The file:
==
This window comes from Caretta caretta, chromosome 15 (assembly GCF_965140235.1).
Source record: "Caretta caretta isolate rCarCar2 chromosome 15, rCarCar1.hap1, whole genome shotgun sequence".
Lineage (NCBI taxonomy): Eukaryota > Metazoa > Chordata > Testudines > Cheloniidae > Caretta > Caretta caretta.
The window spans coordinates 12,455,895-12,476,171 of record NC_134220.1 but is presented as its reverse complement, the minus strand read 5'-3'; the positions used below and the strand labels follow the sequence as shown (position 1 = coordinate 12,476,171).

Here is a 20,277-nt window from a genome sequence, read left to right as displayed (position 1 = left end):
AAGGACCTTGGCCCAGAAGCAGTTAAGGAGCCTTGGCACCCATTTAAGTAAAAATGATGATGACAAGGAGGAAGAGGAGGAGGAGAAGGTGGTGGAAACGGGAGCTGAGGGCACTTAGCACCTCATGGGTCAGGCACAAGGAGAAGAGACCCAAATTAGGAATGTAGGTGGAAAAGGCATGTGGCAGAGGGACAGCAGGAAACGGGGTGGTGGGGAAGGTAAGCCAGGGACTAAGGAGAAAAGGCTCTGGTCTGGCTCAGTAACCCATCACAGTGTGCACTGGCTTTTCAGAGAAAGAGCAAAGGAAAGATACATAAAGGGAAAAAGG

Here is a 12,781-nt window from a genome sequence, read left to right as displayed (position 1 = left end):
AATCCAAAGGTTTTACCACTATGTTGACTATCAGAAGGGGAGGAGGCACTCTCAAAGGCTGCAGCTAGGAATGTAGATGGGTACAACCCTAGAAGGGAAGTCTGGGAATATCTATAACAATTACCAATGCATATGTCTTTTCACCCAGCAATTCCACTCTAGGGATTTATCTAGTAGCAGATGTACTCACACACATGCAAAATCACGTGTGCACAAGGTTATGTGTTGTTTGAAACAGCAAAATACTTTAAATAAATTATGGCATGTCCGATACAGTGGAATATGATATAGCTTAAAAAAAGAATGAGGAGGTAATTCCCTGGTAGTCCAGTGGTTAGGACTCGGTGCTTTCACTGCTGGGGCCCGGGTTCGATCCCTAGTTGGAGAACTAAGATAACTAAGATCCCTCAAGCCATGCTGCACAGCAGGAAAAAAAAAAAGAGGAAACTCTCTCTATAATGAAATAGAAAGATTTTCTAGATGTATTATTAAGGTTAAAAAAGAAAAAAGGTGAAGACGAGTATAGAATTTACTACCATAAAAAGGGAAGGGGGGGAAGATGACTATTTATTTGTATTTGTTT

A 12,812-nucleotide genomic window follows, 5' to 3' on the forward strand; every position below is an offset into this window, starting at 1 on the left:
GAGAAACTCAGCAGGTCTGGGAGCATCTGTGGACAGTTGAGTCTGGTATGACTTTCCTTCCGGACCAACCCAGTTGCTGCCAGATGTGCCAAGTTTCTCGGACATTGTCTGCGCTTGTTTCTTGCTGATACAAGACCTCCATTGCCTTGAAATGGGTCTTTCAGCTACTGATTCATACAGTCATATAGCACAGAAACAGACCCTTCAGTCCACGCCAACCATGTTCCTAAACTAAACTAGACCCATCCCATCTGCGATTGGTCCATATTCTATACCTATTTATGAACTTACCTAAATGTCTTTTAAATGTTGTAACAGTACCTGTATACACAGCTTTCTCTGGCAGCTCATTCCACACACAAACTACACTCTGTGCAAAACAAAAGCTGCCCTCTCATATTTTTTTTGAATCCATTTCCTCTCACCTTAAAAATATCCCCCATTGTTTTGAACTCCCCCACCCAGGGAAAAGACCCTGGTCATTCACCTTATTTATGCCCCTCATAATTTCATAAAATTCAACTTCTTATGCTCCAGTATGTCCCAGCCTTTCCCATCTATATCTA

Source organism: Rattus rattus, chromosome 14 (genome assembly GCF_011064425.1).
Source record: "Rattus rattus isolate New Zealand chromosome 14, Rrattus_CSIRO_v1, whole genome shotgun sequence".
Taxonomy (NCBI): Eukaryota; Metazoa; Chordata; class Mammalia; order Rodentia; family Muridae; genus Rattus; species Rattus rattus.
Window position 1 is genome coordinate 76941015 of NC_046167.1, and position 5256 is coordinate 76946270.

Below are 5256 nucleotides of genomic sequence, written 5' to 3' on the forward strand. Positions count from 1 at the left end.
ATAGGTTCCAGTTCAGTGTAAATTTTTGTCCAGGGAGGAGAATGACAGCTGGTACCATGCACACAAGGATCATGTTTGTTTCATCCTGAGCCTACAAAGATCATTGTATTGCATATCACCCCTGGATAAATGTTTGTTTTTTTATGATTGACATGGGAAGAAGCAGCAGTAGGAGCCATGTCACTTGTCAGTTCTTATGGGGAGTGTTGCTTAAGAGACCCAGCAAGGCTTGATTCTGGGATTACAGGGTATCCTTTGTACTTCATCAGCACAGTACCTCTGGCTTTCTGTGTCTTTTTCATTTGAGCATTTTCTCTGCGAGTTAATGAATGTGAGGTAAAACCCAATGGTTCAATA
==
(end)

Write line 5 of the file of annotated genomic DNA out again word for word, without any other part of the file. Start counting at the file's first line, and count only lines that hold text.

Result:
Here is a 20,277-nt window from a genome sequence, read left to right as displayed (position 1 = left end):